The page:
Eyes glisten in the dark, reflecting the light of the bodies on the screen.
“I wanna do a little living…Ever since I can remember. And if I don’t get it one way, I’ll get it the other.”
Rows of wet, wide eyes watch a monochrome woman tell a monochrome man what she wants as they both flicker at 24 frames per second, circling one another as they settle into their seedy new motel bedroom, drawn slowly like celestial bodies to the bed’s event horizon, a rumpled and fuckbent brass vortex of their unspoken and Hays Coded but still-ravenous need.
“I told you I was no good. I didn’t kid you, did I? Well now you know…I’ve been kicked around all my life, and from now on, I’m gonna start kicking back.”
The couple’s sexually-charged argument echoes throughout the theater, trapping the viewers with lip-bit lust just as the projected man is baited and caught by the libidinous, heavy-lidded taunting of the projected woman, who is naked save for a bathrobe and the black sheer stockings she leisurely rolls past her toes, up the curve of her calves, to the swell of her thighs like a twinned nylon eclipse of her bright white lunar skin.
“When are you going to begin to live?”
Look into the eyes of the audience, moviegoers seeking solace from the heat-rippled and windblown Los Angeles night, and see images from the film reflected back in pair after pair, shining the insatiable lust of 1950’s lovers-on-the-run flick Gun Crazy back at itself in the throb of a lascivious, ever-growing feedback loop—the film eliciting a sensuous, tongue-thickening thirst in its audience, and the audience using that thirst to give a shape to their own erotic needs and fantasies. The unreal giving meaning to the real, and then the real flooding back to the unreal with an exponentially more explosive thirst, the audience projecting their heightened lust back at the screen, trapping both in a kind of simulacra as aphrodisia.
“I want things. A lot of things. Big things.”
The audience is so entranced that they ignore the noisy, heat-slicked LAPD officer who bursts into the theater, searching the crowd. So entranced are they by the barely-contained carnality oozing from the screen that perhaps they also miss what is happening beneath its surface—that the film is more than just a roughshod ‘50s b-movie meant to engender a riot of backseat drive-in fucks 33 years prior; rather, the film is a penetrating exploration of violent obsession and sexuality, all hidden beneath the run-and-gun gloss of a frenzied crime noir. And just as the audience may be unaware of the thematic undertow subversively roiling beneath the film’s surface, so too is the harried beat cop unaware of what is happening behind the surface of that screen.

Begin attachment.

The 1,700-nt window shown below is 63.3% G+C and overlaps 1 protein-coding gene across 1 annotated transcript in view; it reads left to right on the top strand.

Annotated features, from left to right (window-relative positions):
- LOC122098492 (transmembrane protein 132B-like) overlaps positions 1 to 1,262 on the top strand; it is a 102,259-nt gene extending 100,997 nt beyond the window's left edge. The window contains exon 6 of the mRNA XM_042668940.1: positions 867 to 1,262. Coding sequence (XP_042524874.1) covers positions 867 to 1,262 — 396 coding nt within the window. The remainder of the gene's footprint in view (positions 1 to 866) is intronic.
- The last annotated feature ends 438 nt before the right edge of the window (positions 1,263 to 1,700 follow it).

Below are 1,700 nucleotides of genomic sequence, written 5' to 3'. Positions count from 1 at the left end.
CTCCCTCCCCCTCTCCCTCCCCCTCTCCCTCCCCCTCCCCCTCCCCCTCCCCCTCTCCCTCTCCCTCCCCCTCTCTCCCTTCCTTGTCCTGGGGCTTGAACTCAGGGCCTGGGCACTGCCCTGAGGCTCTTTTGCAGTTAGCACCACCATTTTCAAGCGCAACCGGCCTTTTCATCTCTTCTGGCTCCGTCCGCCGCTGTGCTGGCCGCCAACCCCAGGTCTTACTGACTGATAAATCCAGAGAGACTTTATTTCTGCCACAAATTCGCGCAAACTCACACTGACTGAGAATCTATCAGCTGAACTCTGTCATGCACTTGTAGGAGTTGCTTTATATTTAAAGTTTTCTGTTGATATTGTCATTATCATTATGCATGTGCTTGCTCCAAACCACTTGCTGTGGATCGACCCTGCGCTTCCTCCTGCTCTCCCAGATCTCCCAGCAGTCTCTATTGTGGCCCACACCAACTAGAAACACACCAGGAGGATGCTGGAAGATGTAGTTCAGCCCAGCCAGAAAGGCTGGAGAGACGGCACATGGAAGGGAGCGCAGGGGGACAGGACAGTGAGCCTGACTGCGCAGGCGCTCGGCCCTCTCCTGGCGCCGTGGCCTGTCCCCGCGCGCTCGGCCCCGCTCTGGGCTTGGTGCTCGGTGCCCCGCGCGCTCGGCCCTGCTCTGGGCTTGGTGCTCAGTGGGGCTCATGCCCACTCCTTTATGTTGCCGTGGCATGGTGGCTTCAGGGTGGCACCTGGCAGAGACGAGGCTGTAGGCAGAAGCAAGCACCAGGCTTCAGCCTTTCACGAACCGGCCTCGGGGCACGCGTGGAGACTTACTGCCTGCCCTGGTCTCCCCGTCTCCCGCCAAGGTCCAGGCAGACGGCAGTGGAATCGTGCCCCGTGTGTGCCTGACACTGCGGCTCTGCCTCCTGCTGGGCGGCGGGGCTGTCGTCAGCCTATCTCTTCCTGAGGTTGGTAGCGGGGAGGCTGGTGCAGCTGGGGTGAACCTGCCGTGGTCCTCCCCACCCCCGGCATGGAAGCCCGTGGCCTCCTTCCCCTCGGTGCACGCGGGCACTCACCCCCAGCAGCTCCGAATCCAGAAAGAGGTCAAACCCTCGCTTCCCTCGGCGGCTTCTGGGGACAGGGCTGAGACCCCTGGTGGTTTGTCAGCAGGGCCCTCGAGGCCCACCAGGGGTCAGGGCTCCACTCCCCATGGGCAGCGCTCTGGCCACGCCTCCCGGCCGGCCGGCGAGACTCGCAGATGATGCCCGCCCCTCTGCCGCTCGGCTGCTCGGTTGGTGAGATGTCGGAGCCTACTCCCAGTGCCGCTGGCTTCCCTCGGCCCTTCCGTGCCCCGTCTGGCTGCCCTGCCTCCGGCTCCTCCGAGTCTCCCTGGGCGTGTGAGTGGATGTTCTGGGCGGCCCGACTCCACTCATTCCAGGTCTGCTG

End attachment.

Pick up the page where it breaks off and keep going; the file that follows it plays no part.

“I don’t wanna be afraid of life or anything else. I want a guy with spirit and guts. A guy who can laugh at anything, who’ll do anything. A guy who can kick over the traces and win the world for me.”
“I don’t wanna be afraid of life or anything else,” echoes Monica Poiccard (Valérie Kaprisky) back to the screen in a thick, French-accented whisper as she straddles her lover, the Silver Surfer-obsessed car thief Jesse Lujack (Richard Gere). On the run from an LAPD manhunt targeting Jesse for murder, they’ve stumbled into the theater’s backstage, a dark, dusky room illuminated by a single red bulb and the projected light of Gun Crazy shining through the backside of the screen and playing mirror-flipped for an audience of just these two. As the femme fatale onscreen ensnares her man and the crowd with her hungry taunts, Monica’s dress falls from her breasts and Jesse sighs the sigh of the damned, enraptured. Their bodies are framed in profile by the larger than life black and white figures behind them, creating a mirrored series of lovers on the run—one colorless and arousing two sets of audiences on either side of the gaudy theater’s screen, the other swathed in sultry red light and arousing two sets of audiences on either side of the screen that contains them: Jesse and Monica on one side, we on the other. Monica’s hair then falls around Jesse’s face like a cage as she lowers to suck his tongue, his neck, and the tattoo of a broken heart on his chest.